6. If you are debugging and tracing code, you want to know if an identifier represents a variable or a function.
  7. The existence of language support for get/set methods applying to private data may encourage treatment of classes as structs with get/set methods for every physical data member. This is a common misconception even without language support, especially among beginners; fostering it would be harmful.

The Grand Collection Unification

Containers of all types should have a uniform and simple syntax for manipulating them. The concept of container should be expanded as it is in Abundance to include files, Hashtables, b-trees (both ram and disk based), maps, sets, arrays, ArrayLists and any other Collection you could imagine. There are three basic operations: get, set and iterate. I suggest the following uniform syntax to apply to all Map-like things, and set-like things where applicable. I will use a Hashtable as an example:

Why?

  1. It makes it easy to change your mind later how to implement a collection. All you need do is change the declaration. All the rest of the code stays the same.
  2. The code for file handling is very much simpler.
  3. It makes the language easier to learn.
  4. The code is easier to proofread.

Why Not?

  1. This permits functions of a single variable on the left hand side of the equal sign. Surely you should be able to have multiple selector arguments. You might as well generalize the notion of properties to allow them to have 0 to n selectors, or generalise all methods to have both a right hand side producer implementation and an optional left hand side consumer implementation. You might as well use the familiar () syntax, e.g.

    // map accessor functions
    map( latitude, longitude ) = "Johnny's Bar & Grill";
    String restaurant = map( latitude, longitude, slop );
  2. All collections code looks alike. You can’t tell if file I/O or an array or an ArrayList is being manipulated. It isn’t natural!
  3. Iterators need to be smarter than that. You need ways of selecting subsets.

Enumerations

Java currently has no enumerations. There is the Enumeration interface, but that is just an Iterator over a collection, not a language feature. I mean enumerations in the sense of Pascal enum or Ada-95 enumeration type. Java has only static final constants. There is no formal connection between groups of constants, or between the groups of constants and the variables that use them. There is no formal mechanism to distinguish the two kinds of enumeration constants:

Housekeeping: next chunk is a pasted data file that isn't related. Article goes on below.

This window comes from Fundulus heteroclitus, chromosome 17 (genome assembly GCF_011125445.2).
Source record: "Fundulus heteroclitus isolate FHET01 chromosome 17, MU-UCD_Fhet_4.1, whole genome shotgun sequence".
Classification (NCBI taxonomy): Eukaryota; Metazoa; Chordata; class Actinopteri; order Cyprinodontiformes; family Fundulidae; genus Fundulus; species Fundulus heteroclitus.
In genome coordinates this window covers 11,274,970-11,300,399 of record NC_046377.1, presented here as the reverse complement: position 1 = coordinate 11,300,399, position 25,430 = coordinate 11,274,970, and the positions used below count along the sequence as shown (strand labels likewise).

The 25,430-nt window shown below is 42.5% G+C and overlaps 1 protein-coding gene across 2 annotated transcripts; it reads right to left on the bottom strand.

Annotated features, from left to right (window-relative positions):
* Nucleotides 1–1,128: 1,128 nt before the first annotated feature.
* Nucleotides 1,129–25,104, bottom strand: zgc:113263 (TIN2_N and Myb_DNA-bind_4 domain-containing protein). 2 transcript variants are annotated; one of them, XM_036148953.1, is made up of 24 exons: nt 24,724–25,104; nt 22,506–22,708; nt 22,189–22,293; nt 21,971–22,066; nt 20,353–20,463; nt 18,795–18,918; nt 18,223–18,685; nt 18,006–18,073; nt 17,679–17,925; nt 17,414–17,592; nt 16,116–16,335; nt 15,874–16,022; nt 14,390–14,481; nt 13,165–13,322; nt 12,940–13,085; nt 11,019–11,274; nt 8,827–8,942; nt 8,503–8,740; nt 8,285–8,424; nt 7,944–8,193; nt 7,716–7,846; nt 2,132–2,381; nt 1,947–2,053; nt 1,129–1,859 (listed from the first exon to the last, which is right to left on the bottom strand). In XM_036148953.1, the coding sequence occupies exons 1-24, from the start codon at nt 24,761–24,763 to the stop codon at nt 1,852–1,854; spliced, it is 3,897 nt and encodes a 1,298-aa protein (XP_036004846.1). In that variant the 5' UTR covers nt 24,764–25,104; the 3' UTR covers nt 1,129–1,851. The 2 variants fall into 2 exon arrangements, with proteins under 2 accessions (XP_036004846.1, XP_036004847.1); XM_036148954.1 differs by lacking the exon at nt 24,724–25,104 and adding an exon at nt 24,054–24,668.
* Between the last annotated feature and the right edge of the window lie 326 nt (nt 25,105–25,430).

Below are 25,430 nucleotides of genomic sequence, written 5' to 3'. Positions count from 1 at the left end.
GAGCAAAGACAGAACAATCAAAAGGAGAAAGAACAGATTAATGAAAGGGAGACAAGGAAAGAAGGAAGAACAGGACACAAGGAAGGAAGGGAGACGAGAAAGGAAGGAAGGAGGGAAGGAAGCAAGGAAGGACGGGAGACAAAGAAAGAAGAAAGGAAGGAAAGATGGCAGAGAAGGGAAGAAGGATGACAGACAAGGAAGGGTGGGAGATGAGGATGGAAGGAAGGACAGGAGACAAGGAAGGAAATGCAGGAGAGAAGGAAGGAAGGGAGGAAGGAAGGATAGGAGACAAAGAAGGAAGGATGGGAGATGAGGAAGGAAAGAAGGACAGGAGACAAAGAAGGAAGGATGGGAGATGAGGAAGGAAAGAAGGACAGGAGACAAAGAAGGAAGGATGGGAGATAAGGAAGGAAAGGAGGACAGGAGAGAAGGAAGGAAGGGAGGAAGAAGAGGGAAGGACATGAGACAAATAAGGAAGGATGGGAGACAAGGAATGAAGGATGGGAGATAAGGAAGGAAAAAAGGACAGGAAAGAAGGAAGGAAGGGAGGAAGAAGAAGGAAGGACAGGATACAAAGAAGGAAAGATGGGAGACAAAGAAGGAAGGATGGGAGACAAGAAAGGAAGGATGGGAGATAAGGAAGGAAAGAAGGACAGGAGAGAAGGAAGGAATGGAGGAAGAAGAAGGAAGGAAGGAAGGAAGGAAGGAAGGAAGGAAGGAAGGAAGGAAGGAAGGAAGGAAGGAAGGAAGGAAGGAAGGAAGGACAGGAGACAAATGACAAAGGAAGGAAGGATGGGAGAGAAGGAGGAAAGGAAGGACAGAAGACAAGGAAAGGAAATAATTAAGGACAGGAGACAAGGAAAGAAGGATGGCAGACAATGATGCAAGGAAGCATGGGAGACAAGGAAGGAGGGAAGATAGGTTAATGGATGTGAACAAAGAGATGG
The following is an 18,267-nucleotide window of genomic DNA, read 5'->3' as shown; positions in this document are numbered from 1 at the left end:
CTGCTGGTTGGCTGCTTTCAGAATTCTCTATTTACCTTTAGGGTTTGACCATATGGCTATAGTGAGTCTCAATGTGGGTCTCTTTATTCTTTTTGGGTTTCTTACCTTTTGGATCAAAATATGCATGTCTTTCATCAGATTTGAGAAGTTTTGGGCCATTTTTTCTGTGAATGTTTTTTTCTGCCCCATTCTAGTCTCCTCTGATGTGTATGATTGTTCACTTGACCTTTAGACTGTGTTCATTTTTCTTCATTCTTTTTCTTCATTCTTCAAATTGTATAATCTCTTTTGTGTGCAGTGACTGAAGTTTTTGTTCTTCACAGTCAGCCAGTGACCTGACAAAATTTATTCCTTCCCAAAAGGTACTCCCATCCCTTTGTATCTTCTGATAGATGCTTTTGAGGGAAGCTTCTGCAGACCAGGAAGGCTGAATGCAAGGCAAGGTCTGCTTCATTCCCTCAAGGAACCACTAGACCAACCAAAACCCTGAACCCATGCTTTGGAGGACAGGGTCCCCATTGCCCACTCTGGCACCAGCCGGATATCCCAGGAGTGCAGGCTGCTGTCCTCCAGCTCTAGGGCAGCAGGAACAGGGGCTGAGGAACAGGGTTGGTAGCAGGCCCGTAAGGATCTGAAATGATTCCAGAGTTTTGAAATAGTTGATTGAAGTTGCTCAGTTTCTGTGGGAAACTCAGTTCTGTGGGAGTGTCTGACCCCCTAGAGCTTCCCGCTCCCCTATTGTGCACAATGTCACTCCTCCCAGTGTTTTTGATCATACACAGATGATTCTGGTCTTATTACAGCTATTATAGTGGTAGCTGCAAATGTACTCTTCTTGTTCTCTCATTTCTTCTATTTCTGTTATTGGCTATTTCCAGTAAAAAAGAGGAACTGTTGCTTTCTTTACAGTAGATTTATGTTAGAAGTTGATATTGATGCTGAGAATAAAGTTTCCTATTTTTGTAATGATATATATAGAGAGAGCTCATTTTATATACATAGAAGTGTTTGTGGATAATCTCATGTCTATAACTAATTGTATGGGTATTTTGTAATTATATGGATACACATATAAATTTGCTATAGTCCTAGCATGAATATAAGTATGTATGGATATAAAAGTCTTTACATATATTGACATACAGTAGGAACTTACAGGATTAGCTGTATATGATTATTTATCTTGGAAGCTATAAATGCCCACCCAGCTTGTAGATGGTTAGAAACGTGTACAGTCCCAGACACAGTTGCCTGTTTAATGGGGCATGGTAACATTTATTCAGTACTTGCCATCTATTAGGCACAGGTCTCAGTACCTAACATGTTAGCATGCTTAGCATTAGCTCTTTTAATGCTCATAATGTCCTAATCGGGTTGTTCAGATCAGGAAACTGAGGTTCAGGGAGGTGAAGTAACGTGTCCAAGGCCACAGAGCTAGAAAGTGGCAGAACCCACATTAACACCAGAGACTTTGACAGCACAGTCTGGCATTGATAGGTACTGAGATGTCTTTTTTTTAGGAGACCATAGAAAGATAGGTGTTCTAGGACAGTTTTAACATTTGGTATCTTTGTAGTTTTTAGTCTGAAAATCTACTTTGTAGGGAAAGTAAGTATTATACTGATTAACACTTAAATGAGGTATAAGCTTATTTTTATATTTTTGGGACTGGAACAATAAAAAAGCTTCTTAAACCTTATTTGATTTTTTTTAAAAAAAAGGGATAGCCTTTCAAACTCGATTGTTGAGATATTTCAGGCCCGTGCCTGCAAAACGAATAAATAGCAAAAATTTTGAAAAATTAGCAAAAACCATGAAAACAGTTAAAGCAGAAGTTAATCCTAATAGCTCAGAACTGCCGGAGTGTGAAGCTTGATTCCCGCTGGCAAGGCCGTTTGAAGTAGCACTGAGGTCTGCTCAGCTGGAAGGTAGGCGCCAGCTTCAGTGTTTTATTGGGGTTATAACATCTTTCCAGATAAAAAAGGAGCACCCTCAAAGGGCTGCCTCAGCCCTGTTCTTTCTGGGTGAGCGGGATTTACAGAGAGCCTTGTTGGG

1. enumeration integer constants that represent one of a possible list of choices.
  2. mask constants that can be ORed together to represent combinations of choices.

I suggest Java should properly support enumerations. This proposal is influenced by Ada, Pascal and C’s enum, e.g. The type declarations would look like this:

// enums. I wrote this before Java acquired enums.

enum DayOfWeek { SUN, MON, TUE, WED, THU, FRI, SAT };
set DaysOfWeek { SUN, MON, TUE, WED, THU, FRI, SAT };

or in shorthand:

DayOfWeek aDay = DayOfWeek.SAT;

DaysOfWeek weekEnd = DaysOfWeek.SAT | DaysOfWeek.SUN

Enums are much like classes or interfaces. They could be standalone or could be declared inside a class or interface, and made private or public.

Inside the class you would reference the enum value by DaysOfWeek.WED, (possibly just WED if there were no ambiguity), outside TheClass.daysOfWeek.WED. The enum constants could be used in case labels.

To handle enums that are individual bits I suggest a syntax like this:

set PizzaToppings { MOZZARELLA, PEPPERONI, TOMATOES, GREENPEPPER, PINEAPPLE, GOUDA, CRANBERRIES, ANCHOVIES };
You could then declare a variable as:
PizzaToppings pizzaOrder = PizzaToppings.TOMATOES | PizzaToppings. CRANBERRIES;
if (pizzaOrder & PizzaToppings.ANCHOVIES)…